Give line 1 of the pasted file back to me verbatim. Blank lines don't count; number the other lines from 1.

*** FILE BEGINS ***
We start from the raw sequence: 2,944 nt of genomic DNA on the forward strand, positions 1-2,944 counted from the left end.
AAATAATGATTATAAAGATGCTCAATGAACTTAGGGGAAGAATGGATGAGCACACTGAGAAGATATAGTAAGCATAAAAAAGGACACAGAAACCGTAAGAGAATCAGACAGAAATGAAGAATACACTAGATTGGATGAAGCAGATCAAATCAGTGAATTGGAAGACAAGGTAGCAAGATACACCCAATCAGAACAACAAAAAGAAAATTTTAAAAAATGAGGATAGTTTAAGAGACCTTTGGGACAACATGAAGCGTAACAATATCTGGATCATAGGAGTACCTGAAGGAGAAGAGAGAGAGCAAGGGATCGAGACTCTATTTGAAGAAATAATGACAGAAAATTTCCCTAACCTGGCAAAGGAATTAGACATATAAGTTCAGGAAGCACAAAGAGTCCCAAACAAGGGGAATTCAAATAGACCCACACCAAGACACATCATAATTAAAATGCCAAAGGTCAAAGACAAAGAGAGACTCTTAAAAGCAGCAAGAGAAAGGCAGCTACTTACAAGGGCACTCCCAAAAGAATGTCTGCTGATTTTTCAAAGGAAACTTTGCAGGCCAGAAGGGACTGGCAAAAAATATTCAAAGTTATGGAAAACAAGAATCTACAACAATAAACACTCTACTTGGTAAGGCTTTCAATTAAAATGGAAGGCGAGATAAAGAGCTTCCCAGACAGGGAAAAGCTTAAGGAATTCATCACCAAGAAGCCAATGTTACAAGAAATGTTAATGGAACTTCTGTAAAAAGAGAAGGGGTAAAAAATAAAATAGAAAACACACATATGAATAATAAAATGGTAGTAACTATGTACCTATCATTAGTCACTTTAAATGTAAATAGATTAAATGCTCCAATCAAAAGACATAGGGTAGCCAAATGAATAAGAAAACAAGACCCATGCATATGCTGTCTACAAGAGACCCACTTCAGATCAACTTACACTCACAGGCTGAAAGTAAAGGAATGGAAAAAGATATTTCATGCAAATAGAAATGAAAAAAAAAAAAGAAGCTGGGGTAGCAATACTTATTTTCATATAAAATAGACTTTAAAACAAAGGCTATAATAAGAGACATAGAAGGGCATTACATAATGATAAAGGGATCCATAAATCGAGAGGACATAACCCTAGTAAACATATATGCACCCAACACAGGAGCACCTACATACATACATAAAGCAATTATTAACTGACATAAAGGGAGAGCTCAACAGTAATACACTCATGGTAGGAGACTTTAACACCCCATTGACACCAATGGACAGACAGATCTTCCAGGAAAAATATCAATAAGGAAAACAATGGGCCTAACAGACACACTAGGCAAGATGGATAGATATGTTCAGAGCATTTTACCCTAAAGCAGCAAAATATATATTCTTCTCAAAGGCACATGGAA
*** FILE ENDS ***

We start from the raw sequence: 2,944 nt of genomic DNA on the forward strand, positions 1-2,944 counted from the left end.